1. yeah, get rid of all the physicians. You don’t need hospitalists and specialists in order to run a hospital. just let the patients diagnose themselves at Wikipedia. (TIC)

      Several of the subspecialists are NOT hospital employees and do not earn a salary from the hospital. The pulmonologists see 30-40 patients apiece on some days, including several on ventilators. Because of all the bad press, a LOT of physicians and nurses, employed by the hospital and not employed by the hospital, are leaving or have left. Do you know who wants to move here to replace them? (crickets)

      1. I am not saying we don’t need physicians and specialists. I’m just saying let them take care of themselves. We are not a tertiary care center that requires docs in house 24/7. I have been working in the health care field for 35 years. Doctors of all kind had private practices. SRHS set itself up for failure. Anybody remember the foundation years ago and how it ended because SRHS could not afford it.

  4. I am not sure how much those payroll costs are. That is not something that is specifically defined in the financial statements (i.e. certail categories of payroll). That is an idea to reduce expenses – however, it may not necessarily equate into making the hospital more profitable (or lose less money). If the physician is an employee of the hospital, then he/she would ultimately be billed to patient through the hospital. Ths creating an increase to the top line (revenue). Now whether the cost structure is in line to have this physicians billing into bottom line net income, I don’t know.

    A lot of times when businesses run into profitability problems, it isn’t necessarily the billable component that is the issue (in this case doctors, or various direct services provided), it is the fixed overhead that drives a reduction in profitability – i.e. too many heads in non-revenue generating positions, too much interest on large debt, too much spending on non-revenue generating items. Some of these items you can fix by cutting, some of them you are stuck with.

  5. Observer you are correct some of these physicians may actually earn money but many are paid a 6 figure salary with benefits for minimal productivity. The IPS docs probably actually earn their salaries. How any patients do most of the specialists see ony any given workday? This is just one area that might be considered to reduce over head instead of laying off or demoting the workers at the hospitals.

    1. I am sure there are many hard business questions that need to be asked and hopefully they are being asked. Bear in mind that in a typical business model, an organization can only support a certain percent of overhead/burden compared to its total sales. So hypothetically, even if some cuts are made to some revenue generating activities (i.e. doctors) that may not be that profitable, it still could ultimately effect other areas as well.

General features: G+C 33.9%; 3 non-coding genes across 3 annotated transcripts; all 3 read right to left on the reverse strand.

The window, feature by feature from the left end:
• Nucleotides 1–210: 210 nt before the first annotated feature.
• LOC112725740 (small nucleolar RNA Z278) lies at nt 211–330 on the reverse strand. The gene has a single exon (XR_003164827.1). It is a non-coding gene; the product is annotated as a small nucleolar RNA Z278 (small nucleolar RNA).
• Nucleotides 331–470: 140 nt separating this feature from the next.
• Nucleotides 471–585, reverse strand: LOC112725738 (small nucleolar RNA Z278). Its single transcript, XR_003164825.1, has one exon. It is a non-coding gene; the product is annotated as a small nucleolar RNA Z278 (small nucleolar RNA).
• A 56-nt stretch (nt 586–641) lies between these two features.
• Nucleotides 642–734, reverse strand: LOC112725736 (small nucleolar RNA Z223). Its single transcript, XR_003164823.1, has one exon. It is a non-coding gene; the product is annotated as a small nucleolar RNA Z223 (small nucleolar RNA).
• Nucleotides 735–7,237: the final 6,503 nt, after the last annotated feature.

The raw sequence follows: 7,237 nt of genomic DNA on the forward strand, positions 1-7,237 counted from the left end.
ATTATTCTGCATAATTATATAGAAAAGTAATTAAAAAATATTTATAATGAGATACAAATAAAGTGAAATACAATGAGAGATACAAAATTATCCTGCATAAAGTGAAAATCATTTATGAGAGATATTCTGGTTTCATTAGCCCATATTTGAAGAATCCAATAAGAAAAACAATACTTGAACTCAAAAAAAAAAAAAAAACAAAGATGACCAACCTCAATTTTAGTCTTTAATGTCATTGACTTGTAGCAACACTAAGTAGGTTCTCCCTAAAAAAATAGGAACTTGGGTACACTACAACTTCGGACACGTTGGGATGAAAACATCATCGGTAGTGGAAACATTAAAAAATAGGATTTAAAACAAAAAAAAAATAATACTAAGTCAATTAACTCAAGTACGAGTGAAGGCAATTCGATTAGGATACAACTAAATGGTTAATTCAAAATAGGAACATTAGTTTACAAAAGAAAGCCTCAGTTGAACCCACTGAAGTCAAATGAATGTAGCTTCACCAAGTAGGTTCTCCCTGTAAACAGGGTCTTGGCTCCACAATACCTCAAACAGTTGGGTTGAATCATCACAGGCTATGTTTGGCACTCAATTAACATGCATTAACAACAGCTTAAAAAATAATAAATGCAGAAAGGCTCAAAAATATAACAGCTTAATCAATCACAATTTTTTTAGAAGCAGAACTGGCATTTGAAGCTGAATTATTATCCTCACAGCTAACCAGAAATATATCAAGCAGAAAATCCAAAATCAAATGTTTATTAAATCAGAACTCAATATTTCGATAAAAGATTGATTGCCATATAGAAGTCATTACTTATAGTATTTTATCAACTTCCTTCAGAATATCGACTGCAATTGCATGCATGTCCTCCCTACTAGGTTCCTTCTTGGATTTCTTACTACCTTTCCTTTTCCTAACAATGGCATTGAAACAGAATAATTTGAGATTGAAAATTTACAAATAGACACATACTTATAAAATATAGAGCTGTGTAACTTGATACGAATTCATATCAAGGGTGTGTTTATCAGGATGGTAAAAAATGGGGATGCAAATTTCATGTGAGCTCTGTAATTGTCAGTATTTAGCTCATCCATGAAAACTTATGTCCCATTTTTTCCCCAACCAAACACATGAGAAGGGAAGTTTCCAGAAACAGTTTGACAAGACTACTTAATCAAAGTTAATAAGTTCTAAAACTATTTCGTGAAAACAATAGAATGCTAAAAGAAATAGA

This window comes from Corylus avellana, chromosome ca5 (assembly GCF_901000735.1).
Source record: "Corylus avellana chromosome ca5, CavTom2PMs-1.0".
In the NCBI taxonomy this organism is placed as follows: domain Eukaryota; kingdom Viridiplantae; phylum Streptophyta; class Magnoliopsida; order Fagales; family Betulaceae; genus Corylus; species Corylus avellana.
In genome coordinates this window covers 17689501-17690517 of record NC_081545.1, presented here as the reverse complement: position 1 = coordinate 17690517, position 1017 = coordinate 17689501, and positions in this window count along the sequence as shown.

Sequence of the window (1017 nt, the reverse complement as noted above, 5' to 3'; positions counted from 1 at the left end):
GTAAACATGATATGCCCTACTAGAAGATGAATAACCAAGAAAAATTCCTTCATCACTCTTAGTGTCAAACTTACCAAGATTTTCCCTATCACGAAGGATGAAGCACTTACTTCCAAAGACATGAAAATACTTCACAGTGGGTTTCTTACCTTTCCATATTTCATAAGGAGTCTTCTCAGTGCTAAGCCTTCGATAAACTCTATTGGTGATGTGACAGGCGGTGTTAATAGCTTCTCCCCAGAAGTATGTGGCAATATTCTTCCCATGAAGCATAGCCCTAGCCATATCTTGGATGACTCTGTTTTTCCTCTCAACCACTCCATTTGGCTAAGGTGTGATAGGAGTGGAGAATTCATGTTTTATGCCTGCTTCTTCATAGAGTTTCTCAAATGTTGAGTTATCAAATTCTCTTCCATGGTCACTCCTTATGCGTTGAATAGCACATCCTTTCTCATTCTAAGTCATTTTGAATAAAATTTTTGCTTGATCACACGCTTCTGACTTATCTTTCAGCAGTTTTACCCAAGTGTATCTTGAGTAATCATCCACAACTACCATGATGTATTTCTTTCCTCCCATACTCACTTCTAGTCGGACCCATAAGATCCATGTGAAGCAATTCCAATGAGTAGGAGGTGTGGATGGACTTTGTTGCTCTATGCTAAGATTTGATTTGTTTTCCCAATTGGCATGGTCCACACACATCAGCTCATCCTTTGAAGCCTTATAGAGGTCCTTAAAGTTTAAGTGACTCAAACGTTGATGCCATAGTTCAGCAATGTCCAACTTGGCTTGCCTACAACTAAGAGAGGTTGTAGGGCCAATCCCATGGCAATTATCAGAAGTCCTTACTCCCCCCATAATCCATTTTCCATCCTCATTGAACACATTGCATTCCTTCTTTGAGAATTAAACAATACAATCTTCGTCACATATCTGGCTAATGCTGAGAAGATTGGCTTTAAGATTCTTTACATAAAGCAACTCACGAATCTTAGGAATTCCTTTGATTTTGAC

As an outside observer, overall it seems like a general lack of leadership and knowledge. Obviously the current business model is broken. You have a Board of Supervisors who has general oversight responsibility of SRHS but I don’t see anyone on the Board that is really qualified to do this – these are all local people with no real large business experience. Then there are the Trustees – another set of local people with no experience to oversee a complicated business the size of SRHS. Then there is the senior management at SRHS. I don’t know all that make up all the senior team, but the names I have seen tossed around of the CEO, various department heads, etc all are relatively young and I would guess have spent most, if not all their careers at SRHS. So, they would have minimal years experience as executives and minimal, if any, years in leadership roles of other successfull businesses. All they basically would know is how SRHS has functioned over the years. Even Chris Anderson, who was an outside hire, came in from public accounting with no hospital management experience (of course that is another ironic twist – the one previous experience he had was being a CPA doing audits of hospitals).

      All the other rumors and stories going around may or may not be true – I bet the truth lies somewhere in the middle. But at the end of the day, their is still a business that needs to be run. I get it that it is a hospital and patient care is important, but that is only good as long as you are in business. It just seems the oversight/management model with having SRHS report out to the BOT and then the BOS is really providing no true accountability and direction. Granted SRHS is on a much smaller scale than large publically traded, for-profit companies – but those type businesses have to answer to a real (paid) Board of Directors as well as investors/analysts. These groups are going to ask the tough questions and ultimately force the tough decisions. I don’t think the current BOS or BOT (or anyone that may replace them in the local election process/appointment process) is really qualified to fufill the true oversight responsibility that is needed for an operation like SRHS.